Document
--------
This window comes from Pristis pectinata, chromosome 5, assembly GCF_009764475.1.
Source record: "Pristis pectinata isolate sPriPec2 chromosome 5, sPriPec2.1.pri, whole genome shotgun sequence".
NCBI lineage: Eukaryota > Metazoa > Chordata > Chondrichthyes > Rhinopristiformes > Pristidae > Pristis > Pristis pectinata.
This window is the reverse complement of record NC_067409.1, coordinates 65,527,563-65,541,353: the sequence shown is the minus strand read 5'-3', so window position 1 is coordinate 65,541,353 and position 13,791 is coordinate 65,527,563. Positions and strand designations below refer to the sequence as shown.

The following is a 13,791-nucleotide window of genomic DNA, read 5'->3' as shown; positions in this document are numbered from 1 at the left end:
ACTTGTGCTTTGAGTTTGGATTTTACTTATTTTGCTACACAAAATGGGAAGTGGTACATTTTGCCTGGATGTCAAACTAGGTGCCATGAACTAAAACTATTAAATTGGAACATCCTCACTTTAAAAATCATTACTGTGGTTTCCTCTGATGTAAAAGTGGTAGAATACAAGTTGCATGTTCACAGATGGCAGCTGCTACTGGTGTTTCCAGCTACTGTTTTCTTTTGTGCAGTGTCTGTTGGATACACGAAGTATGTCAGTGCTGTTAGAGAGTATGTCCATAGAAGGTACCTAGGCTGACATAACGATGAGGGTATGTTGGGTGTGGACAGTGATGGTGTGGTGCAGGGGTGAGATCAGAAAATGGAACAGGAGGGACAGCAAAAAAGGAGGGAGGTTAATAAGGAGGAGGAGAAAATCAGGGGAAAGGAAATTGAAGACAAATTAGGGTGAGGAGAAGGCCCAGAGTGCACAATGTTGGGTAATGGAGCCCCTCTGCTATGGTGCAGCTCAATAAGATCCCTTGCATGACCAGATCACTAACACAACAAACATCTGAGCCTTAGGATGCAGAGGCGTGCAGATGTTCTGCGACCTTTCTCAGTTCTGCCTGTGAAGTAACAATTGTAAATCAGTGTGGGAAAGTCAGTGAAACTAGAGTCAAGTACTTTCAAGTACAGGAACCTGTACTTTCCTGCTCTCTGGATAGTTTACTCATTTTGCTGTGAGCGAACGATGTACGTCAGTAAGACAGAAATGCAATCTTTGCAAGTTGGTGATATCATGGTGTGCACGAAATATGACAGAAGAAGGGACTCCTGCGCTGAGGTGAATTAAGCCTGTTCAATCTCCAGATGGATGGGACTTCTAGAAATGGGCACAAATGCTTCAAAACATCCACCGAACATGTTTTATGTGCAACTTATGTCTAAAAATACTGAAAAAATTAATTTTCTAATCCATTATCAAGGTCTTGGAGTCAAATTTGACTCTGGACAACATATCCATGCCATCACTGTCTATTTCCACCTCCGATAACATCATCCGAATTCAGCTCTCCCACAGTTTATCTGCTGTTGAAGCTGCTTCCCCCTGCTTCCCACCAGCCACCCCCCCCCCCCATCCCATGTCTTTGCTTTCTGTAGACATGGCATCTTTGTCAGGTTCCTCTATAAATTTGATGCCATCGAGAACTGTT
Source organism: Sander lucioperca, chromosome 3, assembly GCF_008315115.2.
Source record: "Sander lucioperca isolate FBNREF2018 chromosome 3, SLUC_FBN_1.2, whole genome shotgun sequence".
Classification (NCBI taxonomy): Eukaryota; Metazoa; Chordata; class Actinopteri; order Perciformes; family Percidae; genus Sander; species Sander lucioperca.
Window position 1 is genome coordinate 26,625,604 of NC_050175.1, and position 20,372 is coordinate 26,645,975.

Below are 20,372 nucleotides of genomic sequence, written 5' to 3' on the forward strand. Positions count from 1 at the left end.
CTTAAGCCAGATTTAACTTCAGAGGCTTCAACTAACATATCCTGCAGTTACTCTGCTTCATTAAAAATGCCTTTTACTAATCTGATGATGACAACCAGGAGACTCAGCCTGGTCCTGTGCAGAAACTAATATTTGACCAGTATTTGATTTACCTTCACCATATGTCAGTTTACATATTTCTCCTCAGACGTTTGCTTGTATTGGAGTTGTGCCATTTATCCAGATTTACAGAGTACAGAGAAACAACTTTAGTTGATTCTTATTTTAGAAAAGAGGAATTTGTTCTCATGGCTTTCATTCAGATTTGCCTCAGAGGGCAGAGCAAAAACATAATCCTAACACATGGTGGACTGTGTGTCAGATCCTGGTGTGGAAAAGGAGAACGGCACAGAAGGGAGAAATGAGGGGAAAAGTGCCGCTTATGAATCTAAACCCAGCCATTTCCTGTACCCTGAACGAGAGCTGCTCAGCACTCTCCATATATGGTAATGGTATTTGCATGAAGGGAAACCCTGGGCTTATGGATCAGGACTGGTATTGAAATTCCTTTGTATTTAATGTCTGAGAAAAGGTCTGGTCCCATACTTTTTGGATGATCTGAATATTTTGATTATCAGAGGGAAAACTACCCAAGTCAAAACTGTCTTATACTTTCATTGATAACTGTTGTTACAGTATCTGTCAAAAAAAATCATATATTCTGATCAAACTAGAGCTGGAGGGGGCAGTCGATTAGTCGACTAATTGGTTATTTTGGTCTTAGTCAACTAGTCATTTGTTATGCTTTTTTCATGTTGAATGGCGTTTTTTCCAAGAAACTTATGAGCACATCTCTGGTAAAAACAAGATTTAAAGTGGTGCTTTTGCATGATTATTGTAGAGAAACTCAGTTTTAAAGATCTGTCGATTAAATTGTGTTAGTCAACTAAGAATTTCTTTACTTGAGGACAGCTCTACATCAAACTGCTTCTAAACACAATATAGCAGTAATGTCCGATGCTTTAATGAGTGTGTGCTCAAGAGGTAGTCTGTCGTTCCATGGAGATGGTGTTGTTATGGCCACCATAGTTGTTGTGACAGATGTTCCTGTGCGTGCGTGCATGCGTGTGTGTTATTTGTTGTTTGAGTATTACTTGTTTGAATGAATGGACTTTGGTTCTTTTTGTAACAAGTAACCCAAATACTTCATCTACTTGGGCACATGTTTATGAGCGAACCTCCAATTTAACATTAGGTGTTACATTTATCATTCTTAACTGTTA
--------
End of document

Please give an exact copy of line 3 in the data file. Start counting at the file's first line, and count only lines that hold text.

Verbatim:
NCBI lineage: Eukaryota > Metazoa > Chordata > Chondrichthyes > Rhinopristiformes > Pristidae > Pristis > Pristis pectinata.